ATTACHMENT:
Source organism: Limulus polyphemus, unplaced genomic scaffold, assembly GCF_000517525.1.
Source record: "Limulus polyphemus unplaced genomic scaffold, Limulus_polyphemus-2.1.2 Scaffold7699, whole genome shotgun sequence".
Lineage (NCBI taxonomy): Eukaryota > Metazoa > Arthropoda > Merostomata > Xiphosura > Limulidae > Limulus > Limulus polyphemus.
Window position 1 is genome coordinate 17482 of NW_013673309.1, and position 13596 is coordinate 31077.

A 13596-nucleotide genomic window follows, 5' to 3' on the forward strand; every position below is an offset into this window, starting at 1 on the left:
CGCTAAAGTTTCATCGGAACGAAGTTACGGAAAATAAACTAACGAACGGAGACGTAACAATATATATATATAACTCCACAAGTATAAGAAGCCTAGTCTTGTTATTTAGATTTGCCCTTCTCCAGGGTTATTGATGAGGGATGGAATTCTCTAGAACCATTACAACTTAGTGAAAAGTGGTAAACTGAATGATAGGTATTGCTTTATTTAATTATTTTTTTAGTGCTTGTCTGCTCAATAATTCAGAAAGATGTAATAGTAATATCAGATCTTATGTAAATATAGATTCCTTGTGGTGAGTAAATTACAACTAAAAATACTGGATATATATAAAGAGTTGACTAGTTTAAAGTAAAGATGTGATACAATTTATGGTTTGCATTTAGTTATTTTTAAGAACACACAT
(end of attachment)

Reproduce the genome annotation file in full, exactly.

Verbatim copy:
Source organism: Limulus polyphemus, unplaced genomic scaffold, assembly GCF_000517525.1.
Source record: "Limulus polyphemus unplaced genomic scaffold, Limulus_polyphemus-2.1.2 Scaffold7699, whole genome shotgun sequence".
Lineage (NCBI taxonomy): Eukaryota > Metazoa > Arthropoda > Merostomata > Xiphosura > Limulidae > Limulus > Limulus polyphemus.
Window position 1 is genome coordinate 17482 of NW_013673309.1, and position 13596 is coordinate 31077.

A 13596-nucleotide genomic window follows, 5' to 3' on the forward strand; every position below is an offset into this window, starting at 1 on the left:
CGCTAAAGTTTCATCGGAACGAAGTTACGGAAAATAAACTAACGAACGGAGACGTAACAATATATATATATAACTCCACAAGTATAAGAAGCCTAGTCTTGTTATTTAGATTTGCCCTTCTCCAGGGTTATTGATGAGGGATGGAATTCTCTAGAACCATTACAACTTAGTGAAAAGTGGTAAACTGAATGATAGGTATTGCTTTATTTAATTATTTTTTTAGTGCTTGTCTGCTCAATAATTCAGAAAGATGTAATAGTAATATCAGATCTTATGTAAATATAGATTCCTTGTGGTGAGTAAATTACAACTAAAAATACTGGATATATATAAAGAGTTGACTAGTTTAAAGTAAAGATGTGATACAATTTATGGTTTGCATTTAGTTATTTTTAAGAACACACAT